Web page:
When reading through the reports recently released by the Department of Interior (DOI) Inspector General (IG), it's important not to be blinded by Minerals Management Service (MMS) employees' industry-funded ski trips and cocaine use, because the reports also highlight some serious management problems in the Royalty-in-Kind (RIK) program.
Most people were unaware of MMS and the RIK program until recently, despite the fact that this agency is the second-biggest generator of government revenue after the IRS's collection of taxes (and the fact that POGO has written four reports on this corrupt agency). So for everyone just learning about this program now, the RIK program, managed by DOI's MMS, is responsible for determining which properties will be converted from in-value (cash) to in-kind (actual product, e.g., barrels of oil and natural gas), negotiating transportation contracts to move the royalty oil and gas, negotiating contracts for selling the oil and gas to companies, auditing those leases, and performing their job to the benefit of the Treasury and taxpayers rather than of the oil companies.
One of the problems that we've been worried about for years is MMS's failure to adequately audit industry royalty payments--which the IG reports reveal are the main reasoning for industry backing the RIK program. Even more disturbing, however, is the IG's findings that MMS manuals lacked guidance on how to improve their core-mission responsibilities, including instructions on how to analyze bids for federal oil and gas leases, how to develop minimum acceptable bids, how to amend bids (perhaps leading to the IG finding that amended bids usually were to the benefit of industry, not the taxpayers and government), how to properly audit leases, or how to document decisions--in addition to the clear lack of ethical guidance.
It's also appalling that the IG found that the Enterprise Products Company seemed to be more concerned about former RIK Director Greg Smith's work for them presenting a conflict of interest than MMS was. While MMS was satiated by Smith insisting that the work would not conflict with his work at the agency, Enterprise actually had an attorney at Smith's meetings to make sure things were not improper.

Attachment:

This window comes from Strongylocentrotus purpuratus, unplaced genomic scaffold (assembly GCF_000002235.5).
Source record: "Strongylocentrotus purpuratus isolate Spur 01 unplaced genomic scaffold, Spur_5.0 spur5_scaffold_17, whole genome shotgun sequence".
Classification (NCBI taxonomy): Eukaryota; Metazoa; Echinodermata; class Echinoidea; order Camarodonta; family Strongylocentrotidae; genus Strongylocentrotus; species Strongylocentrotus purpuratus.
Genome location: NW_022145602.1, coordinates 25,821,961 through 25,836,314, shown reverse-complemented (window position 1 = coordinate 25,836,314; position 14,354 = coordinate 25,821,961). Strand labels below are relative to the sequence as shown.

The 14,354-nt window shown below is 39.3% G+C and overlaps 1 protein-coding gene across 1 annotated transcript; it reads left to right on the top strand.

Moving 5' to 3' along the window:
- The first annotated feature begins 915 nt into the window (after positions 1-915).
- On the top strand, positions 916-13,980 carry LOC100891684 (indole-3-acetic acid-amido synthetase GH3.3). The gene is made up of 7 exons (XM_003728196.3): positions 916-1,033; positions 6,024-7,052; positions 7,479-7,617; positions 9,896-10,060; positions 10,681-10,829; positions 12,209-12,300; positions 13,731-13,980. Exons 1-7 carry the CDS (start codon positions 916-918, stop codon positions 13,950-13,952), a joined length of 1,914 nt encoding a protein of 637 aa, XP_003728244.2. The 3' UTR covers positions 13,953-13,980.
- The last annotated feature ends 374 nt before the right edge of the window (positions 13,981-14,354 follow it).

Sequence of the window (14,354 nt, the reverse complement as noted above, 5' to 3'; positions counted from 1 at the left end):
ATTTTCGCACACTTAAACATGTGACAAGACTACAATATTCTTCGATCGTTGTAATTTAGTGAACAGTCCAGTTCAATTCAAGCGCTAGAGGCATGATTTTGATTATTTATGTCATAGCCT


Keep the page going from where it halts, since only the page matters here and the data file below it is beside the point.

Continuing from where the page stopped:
Clearly, this is an agency that does not feel accountable to taxpayers. The IG report points out that not only did MMS employees consider themselves to be "special" and exempt from standard ethics laws as a matter of course for creating a "market-friendly" environment, but that these people felt no remorse when the IG confronted them with their gross misconduct.
In an email to Minerals Revenue Management staff, MMS Director Randall Luthi said "it is important to remember that the investigation uncovered a very small number of employees whose behavior has been unacceptable." However, the IG report clearly states that the corruption was widespread throughout the agency: "...we discovered that between 2002 and 2006, nearly 1/3 of the entire RIK staff socialized with, and received a wide array of gifts from, oil and gas companies with whom RIK was conducting official business." [Emphasis added]
At the full committee hearing scheduled for next Thursday, we hope the House Natural Resources Committee will inquire into why the Department of Justice is not prosecuting Smith and former MMS Associate Director Lucy Denett, who are both named in the report.
Given the number of people involved, and billions of dollars at stake, POGO believes that this is the worst instance of government misconduct we have ever seen. People should be held responsible for this gross abuse of the public trust.
-- Mandy Smithberger